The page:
It is worth remembering that the elections in Russia and Qatar were held in December 2010 and were historic because never before had two venues been chosen at the same time. In addition, since that meeting of the Executive Committee that several European federations, such as the English one, pointed out that there had been black money in the votes.

This is the first time that the cause of the FIFA Gate points to this type of bribery, since television companies such as Full Play and Tournaments, among others, had always been indicated. But here is also a new episode.

According to The New York Times, the accusations against the South Americans are similar to those made by Alejandro Burzaco, a former Argentine television executive who became a prosecution witness after being named as a central figure in the soccer corruption case. . He said at the trial of three other officials in New York in 2017 that Leoz, Grondona and Teixeira had been paid to vote for Qatar.

The prosecution has also indicted two former executives of Century Fox, one of the world’s largest media companies, which is now part of the Disney conglomerate. Hernán López and Carlos Martínez were in charge of the company’s business in Latin America and in 2017 they had been implicated in the trial and must appear this Thursday before Brooklyn federal judge Pamela Chen.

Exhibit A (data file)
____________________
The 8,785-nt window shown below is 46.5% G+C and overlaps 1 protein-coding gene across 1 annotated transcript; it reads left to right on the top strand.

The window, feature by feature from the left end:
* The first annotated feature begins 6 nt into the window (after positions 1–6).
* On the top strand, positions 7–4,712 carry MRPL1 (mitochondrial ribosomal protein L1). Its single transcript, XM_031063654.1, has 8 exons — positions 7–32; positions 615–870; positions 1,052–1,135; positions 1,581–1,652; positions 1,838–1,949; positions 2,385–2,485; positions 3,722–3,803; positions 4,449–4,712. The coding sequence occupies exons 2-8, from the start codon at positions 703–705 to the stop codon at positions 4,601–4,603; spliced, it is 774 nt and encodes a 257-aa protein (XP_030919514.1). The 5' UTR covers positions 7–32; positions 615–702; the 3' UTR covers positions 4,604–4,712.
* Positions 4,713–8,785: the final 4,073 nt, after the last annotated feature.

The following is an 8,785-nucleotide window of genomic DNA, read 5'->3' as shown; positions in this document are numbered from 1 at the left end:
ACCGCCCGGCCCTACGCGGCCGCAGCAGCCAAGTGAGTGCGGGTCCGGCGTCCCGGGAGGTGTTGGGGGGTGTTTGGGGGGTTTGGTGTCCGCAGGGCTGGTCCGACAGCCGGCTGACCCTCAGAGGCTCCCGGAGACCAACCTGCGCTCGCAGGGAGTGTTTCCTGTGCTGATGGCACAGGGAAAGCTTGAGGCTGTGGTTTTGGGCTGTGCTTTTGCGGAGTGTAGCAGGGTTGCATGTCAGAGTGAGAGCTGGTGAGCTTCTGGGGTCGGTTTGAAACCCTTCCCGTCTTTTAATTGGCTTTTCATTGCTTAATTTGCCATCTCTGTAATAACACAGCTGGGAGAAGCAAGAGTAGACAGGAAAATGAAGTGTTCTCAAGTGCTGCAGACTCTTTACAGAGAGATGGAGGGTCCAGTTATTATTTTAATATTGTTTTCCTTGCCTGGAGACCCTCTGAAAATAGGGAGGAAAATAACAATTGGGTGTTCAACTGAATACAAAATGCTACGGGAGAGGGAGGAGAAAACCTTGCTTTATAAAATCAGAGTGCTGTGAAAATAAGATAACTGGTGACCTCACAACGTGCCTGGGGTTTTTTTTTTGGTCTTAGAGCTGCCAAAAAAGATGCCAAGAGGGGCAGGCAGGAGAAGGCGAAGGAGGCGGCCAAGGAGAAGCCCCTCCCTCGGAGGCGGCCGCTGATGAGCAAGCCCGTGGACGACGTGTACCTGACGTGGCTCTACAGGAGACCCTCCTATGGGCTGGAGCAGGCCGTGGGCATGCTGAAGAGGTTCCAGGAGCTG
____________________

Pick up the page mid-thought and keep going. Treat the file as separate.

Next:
FIFA awarded Fox the rights to broadcast the 2026 World Cup without going through an open bidding process.

This block of complaints also includes the former CEO of the Spanish company Imagina and the Argentine company Full Play, also accused of criminal conspiracy.

“The indictments released today reflect the prosecution’s continued commitment to rooting out corruption at the highest levels of international soccer and in companies committed to promoting and broadcasting the sport,” New York District Attorney Richard Donoghue said in a statement. a statement. Sports executives “must understand that they will be brought to justice if they use the US financial system for corrupt purposes,” he added.

In the framework of the FIFA scandal, which broke out in 2015, the US government has charged a total of 45 people and several sports companies with more than 90 crimes and paying or accepting more than 200 million dollars in bribes.

Of the 45 defendants, five have died. A total of 22 pleaded guilty, and of those only six have been sentenced. A dozen are still in their countries, where they were prosecuted by local courts or are at large while fighting extradition. Only three hierarchs who pleaded not guilty went to trial. The former head of Brazilian soccer José María Marín and the former head of Conmebol, the Paraguayan Juan Ángel Napout, were found guilty and sentenced to prison terms. Former Peruvian soccer boss Manuel Burga was acquitted.

Russia has also faced accusations of improper bidding behavior. Russian officials told a FIFA panel that investigated their bid that they could not hand over the computers used during the process to a FIFA investigator because they had all been destroyed.

Melissa Galbraith
Melissa Galbraith is the World News reporter for Globe Live Media. She covers all the major events happening around the World. From Europe to Americas, from Asia to Antarctica, Melissa covers it all. Never miss another Major World Event by bookmarking her author page right here.